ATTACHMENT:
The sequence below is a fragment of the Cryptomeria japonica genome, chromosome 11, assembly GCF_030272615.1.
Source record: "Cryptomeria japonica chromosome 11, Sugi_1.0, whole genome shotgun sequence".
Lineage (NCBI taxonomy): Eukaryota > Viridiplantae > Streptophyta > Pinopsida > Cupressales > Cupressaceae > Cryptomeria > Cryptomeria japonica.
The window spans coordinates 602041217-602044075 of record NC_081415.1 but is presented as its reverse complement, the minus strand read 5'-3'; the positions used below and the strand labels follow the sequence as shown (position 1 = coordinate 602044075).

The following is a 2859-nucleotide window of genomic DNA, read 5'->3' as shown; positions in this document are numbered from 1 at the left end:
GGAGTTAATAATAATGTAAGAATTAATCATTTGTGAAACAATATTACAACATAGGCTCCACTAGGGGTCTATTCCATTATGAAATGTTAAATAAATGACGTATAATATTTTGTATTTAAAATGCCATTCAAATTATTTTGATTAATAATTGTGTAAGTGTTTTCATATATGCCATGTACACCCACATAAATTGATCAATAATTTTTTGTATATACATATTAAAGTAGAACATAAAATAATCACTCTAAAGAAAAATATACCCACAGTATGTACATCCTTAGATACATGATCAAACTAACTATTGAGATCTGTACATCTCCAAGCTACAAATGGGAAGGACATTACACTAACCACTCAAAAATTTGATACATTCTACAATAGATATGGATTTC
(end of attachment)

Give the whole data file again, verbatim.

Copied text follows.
The sequence below is a fragment of the Cryptomeria japonica genome, chromosome 11, assembly GCF_030272615.1.
Source record: "Cryptomeria japonica chromosome 11, Sugi_1.0, whole genome shotgun sequence".
Lineage (NCBI taxonomy): Eukaryota > Viridiplantae > Streptophyta > Pinopsida > Cupressales > Cupressaceae > Cryptomeria > Cryptomeria japonica.
The window spans coordinates 602041217-602044075 of record NC_081415.1 but is presented as its reverse complement, the minus strand read 5'-3'; the positions used below and the strand labels follow the sequence as shown (position 1 = coordinate 602044075).

The following is a 2859-nucleotide window of genomic DNA, read 5'->3' as shown; positions in this document are numbered from 1 at the left end:
GGAGTTAATAATAATGTAAGAATTAATCATTTGTGAAACAATATTACAACATAGGCTCCACTAGGGGTCTATTCCATTATGAAATGTTAAATAAATGACGTATAATATTTTGTATTTAAAATGCCATTCAAATTATTTTGATTAATAATTGTGTAAGTGTTTTCATATATGCCATGTACACCCACATAAATTGATCAATAATTTTTTGTATATACATATTAAAGTAGAACATAAAATAATCACTCTAAAGAAAAATATACCCACAGTATGTACATCCTTAGATACATGATCAAACTAACTATTGAGATCTGTACATCTCCAAGCTACAAATGGGAAGGACATTACACTAACCACTCAAAAATTTGATACATTCTACAATAGATATGGATTTC